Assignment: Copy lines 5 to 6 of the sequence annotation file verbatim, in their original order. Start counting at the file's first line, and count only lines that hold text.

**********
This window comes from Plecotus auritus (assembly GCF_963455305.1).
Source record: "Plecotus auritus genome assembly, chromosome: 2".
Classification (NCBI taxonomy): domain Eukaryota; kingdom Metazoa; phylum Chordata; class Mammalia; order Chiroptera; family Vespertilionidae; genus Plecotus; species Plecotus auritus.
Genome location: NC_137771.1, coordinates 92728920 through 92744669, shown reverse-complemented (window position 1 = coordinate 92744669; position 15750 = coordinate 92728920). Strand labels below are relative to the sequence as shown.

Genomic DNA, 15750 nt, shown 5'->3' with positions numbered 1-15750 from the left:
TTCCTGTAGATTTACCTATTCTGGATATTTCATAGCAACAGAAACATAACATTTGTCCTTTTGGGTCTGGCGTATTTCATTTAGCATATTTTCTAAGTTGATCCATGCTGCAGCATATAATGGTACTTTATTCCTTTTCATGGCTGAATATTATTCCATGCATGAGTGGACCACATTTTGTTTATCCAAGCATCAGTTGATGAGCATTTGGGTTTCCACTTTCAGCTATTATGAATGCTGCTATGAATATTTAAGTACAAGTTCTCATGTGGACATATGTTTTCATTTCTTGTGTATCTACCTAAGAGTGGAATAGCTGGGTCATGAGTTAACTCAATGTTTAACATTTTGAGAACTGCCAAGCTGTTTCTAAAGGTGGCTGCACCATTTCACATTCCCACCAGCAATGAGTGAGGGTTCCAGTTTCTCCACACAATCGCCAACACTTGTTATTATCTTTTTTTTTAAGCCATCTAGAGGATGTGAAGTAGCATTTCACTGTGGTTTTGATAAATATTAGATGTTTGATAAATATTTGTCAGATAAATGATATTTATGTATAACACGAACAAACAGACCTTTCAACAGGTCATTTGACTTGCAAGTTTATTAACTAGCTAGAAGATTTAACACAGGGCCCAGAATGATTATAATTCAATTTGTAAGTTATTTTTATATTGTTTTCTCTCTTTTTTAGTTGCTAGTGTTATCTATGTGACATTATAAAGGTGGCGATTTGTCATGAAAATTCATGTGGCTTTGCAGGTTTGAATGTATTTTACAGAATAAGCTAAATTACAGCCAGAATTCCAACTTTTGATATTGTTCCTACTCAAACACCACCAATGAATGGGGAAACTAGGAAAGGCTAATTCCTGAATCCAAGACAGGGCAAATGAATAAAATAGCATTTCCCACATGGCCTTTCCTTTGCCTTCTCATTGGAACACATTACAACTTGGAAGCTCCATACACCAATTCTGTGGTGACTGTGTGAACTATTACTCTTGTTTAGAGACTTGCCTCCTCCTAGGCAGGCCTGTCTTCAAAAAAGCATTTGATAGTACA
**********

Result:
Genomic DNA, 15750 nt, shown 5'->3' with positions numbered 1-15750 from the left:
TTCCTGTAGATTTACCTATTCTGGATATTTCATAGCAACAGAAACATAACATTTGTCCTTTTGGGTCTGGCGTATTTCATTTAGCATATTTTCTAAGTTGATCCATGCTGCAGCATATAATGGTACTTTATTCCTTTTCATGGCTGAATATTATTCCATGCATGAGTGGACCACATTTTGTTTATCCAAGCATCAGTTGATGAGCATTTGGGTTTCCACTTTCAGCTATTATGAATGCTGCTATGAATATTTAAGTACAAGTTCTCATGTGGACATATGTTTTCATTTCTTGTGTATCTACCTAAGAGTGGAATAGCTGGGTCATGAGTTAACTCAATGTTTAACATTTTGAGAACTGCCAAGCTGTTTCTAAAGGTGGCTGCACCATTTCACATTCCCACCAGCAATGAGTGAGGGTTCCAGTTTCTCCACACAATCGCCAACACTTGTTATTATCTTTTTTTTTAAGCCATCTAGAGGATGTGAAGTAGCATTTCACTGTGGTTTTGATAAATATTAGATGTTTGATAAATATTTGTCAGATAAATGATATTTATGTATAACACGAACAAACAGACCTTTCAACAGGTCATTTGACTTGCAAGTTTATTAACTAGCTAGAAGATTTAACACAGGGCCCAGAATGATTATAATTCAATTTGTAAGTTATTTTTATATTGTTTTCTCTCTTTTTTAGTTGCTAGTGTTATCTATGTGACATTATAAAGGTGGCGATTTGTCATGAAAATTCATGTGGCTTTGCAGGTTTGAATGTATTTTACAGAATAAGCTAAATTACAGCCAGAATTCCAACTTTTGATATTGTTCCTACTCAAACACCACCAATGAATGGGGAAACTAGGAAAGGCTAATTCCTGAATCCAAGACAGGGCAAATGAATAAAATAGCATTTCCCACATGGCCTTTCCTTTGCCTTCTCATTGGAACACATTACAACTTGGAAGCTCCATACACCAATTCTGTGGTGACTGTGTGAACTATTACTCTTGTTTAGAGACTTGCCTCCTCCTAGGCAGGCCTGTCTTCAAAAAAGCATTTGATAGTACA